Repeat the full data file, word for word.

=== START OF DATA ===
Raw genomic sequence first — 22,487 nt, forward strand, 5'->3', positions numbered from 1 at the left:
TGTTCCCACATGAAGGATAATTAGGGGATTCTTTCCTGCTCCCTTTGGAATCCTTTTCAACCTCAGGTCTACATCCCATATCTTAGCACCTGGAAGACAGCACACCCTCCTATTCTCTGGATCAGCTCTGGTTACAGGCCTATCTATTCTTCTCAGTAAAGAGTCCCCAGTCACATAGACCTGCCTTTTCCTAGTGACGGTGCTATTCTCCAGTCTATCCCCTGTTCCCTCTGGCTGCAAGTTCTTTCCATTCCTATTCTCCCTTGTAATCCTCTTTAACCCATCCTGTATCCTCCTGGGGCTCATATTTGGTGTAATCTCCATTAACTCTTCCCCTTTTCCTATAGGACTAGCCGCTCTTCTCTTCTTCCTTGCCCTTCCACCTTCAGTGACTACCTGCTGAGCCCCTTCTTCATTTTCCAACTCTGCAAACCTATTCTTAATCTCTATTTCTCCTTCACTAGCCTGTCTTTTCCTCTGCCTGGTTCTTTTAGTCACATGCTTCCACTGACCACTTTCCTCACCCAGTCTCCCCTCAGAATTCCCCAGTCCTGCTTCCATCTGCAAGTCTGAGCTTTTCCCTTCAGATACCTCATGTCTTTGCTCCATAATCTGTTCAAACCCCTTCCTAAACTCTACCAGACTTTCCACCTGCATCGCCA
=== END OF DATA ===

Raw genomic sequence first — 22,487 nt, forward strand, 5'->3', positions numbered from 1 at the left:
TGTTCCCACATGAAGGATAATTAGGGGATTCTTTCCTGCTCCCTTTGGAATCCTTTTCAACCTCAGGTCTACATCCCATATCTTAGCACCTGGAAGACAGCACACCCTCCTATTCTCTGGATCAGCTCTGGTTACAGGCCTATCTATTCTTCTCAGTAAAGAGTCCCCAGTCACATAGACCTGCCTTTTCCTAGTGACGGTGCTATTCTCCAGTCTATCCCCTGTTCCCTCTGGCTGCAAGTTCTTTCCATTCCTATTCTCCCTTGTAATCCTCTTTAACCCATCCTGTATCCTCCTGGGGCTCATATTTGGTGTAATCTCCATTAACTCTTCCCCTTTTCCTATAGGACTAGCCGCTCTTCTCTTCTTCCTTGCCCTTCCACCTTCAGTGACTACCTGCTGAGCCCCTTCTTCATTTTCCAACTCTGCAAACCTATTCTTAATCTCTATTTCTCCTTCACTAGCCTGTCTTTTCCTCTGCCTGGTTCTTTTAGTCACATGCTTCCACTGACCACTTTCCTCACCCAGTCTCCCCTCAGAATTCCCCAGTCCTGCTTCCATCTGCAAGTCTGAGCTTTTCCCTTCAGATACCTCATGTCTTTGCTCCATAATCTGTTCAAACCCCTTCCTAAACTCTACCAGACTTTCCACCTGCATCGCCA